Britain’s oldest weekly magazine has undergone a recent facelift, but what are the results? So far uninspiring.
Coffee table-chic won’t work
Much to the despair of accountants and magazine owners everywhere, music is very rarely something you can delve in and out of easily. Keeping your ‘finger on the pulse’ is much more time consuming.
Unfortunately the new layout of NME appears to be geared towards the casual enquirer rather than the committed music fan. In-depth features have been banished to the rear (more on this later) whilst the nauseating ‘Letters’ page now reigns supreme at the front of the magazine alongside a multitude of news stories. Amongst the myriad of online music outlets and social media overload, is a print magazine really going to attract back readers with already out-of-date news ?
Cheers for messing up the Radar section
NME will always have critics. But one thing they undoubtedly perfected in recent years was their dedicated section on breaking bands. Matt Wilkinson, the New Music Editor, turned these few pages into a must read if you cared about catching the next generation of arena headliners whilst they were still playing on the toilet circuit.
The set menu of a band profile, live review, news piece, guest columnist and Buzz section provided structure and an accessible in-road to the confusing world of new acts. Now…not so much. Refinement seems to have been set aside for cramming in as many bands as possible in the hope that their friends and family will buy the magazine that week.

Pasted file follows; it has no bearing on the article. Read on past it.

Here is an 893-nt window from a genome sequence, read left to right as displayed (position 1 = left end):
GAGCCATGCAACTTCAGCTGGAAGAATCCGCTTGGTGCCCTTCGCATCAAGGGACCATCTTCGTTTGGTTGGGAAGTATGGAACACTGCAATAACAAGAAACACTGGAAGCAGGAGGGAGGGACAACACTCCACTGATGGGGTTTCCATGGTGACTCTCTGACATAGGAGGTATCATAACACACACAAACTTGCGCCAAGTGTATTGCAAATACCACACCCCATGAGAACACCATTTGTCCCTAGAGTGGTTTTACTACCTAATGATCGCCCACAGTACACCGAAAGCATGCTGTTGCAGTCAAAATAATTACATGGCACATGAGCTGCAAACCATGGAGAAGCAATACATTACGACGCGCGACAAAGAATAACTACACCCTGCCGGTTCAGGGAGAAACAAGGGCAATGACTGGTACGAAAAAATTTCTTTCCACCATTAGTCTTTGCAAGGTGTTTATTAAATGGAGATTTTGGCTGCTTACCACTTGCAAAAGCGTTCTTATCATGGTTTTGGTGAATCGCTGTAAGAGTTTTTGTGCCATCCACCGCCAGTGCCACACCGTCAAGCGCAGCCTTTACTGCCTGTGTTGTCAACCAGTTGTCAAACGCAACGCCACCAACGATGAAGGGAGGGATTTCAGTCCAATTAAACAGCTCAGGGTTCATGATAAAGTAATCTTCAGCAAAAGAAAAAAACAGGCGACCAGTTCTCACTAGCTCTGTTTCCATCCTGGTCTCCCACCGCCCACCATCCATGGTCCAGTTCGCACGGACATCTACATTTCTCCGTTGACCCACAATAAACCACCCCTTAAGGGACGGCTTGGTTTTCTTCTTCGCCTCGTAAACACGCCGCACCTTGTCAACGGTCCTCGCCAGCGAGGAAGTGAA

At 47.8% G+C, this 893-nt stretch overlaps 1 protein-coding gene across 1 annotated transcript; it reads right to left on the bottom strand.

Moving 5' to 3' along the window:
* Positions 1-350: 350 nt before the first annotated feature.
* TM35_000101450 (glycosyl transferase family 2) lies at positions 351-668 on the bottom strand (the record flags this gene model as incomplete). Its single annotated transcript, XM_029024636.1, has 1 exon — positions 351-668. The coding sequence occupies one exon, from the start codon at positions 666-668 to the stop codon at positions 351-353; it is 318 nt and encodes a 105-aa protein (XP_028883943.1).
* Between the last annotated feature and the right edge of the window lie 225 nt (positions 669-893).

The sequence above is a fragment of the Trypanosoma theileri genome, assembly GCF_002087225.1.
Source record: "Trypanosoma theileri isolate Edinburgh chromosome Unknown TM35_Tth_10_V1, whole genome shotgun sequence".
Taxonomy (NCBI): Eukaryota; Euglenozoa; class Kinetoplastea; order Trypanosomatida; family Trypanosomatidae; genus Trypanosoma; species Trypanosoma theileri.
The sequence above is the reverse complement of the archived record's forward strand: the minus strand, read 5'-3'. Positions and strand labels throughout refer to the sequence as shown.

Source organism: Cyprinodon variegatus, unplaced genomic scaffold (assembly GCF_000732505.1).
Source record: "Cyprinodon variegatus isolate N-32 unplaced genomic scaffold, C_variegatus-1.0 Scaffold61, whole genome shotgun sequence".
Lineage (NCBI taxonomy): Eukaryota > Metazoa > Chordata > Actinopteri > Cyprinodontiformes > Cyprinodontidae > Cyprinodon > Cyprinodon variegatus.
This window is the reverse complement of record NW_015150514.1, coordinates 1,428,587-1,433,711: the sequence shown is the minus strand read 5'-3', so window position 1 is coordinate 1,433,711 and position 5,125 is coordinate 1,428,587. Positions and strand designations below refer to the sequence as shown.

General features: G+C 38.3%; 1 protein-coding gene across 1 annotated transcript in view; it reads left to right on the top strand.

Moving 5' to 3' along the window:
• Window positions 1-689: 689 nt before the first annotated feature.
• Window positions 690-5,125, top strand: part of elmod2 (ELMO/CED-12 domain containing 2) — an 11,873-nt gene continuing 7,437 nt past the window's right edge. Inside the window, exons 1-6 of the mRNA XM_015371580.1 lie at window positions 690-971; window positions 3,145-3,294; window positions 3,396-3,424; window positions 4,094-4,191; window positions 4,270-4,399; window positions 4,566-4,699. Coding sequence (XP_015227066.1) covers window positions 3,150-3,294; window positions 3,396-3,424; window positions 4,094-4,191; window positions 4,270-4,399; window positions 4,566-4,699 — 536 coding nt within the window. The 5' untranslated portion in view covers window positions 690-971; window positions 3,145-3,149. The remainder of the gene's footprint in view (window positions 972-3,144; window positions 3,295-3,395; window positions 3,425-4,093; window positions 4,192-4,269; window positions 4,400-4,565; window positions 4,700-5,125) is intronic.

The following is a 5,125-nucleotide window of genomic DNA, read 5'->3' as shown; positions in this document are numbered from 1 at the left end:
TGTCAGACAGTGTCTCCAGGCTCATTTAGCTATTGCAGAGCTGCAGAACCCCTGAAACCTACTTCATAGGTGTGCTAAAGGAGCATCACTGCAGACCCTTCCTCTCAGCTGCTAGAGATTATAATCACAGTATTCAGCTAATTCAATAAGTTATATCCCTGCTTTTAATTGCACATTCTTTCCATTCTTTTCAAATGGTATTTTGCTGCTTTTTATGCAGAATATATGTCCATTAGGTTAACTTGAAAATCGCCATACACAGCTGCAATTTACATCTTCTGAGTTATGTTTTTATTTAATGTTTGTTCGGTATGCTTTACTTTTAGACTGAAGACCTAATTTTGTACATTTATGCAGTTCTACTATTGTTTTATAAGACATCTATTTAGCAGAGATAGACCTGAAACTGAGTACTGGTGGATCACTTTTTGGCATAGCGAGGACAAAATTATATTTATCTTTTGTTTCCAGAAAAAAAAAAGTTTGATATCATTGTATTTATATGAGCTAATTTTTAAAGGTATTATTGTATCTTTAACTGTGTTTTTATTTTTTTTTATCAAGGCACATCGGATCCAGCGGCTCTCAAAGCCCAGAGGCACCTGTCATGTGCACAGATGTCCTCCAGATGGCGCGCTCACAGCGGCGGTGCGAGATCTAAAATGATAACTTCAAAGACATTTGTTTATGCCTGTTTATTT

Play to your strengths
As previously mentioned, NME’s world-renowned features have been removed from centre stage and are now tucked away towards the back pages. If there’s one thing the offline magazine had in it’s favour, it was the space it afforded to in-depth and enlightening pieces on the great and the good of the music world. Hiding these behind 50 pages of adverts and throwaway content feels like giving up.
And it’s a mistake. Very few online outlets carry the weight of authority or possess writers with the skill to conjure up 3,000 word treatises on the big issues in music. It’s like playing you’re star striker in goals.
Old interviews are irrelevant
The ‘This Week In…’ section was insufferable enough prior to the rebrand. Now it appears editorial policy to print verbatim pieces from vintage issues every week. Not only does this help fuel the argument that music was better in the past (whenever this imagined period of musical excellence was), but old features are nothing but dead words. You already know what happens next, what are the merits of a piece devoid of its context and startling freshness?
Set the agenda rather than follow the herd
NME was at its best when it led rather than followed. With so much free news and reviews online it will not survive by merely becoming a magazine version of its online competitors.
I can appreciate that any rebranding effort is a bold action in conception if perhaps not execution. But the move towards what feels like a Hello-style format is not one that music fans will swallow long-term. A strong and vitalic NME is good for music and good for its readers. Having read the magazine for the last eight years I know they can do better. Fingers crossed they do.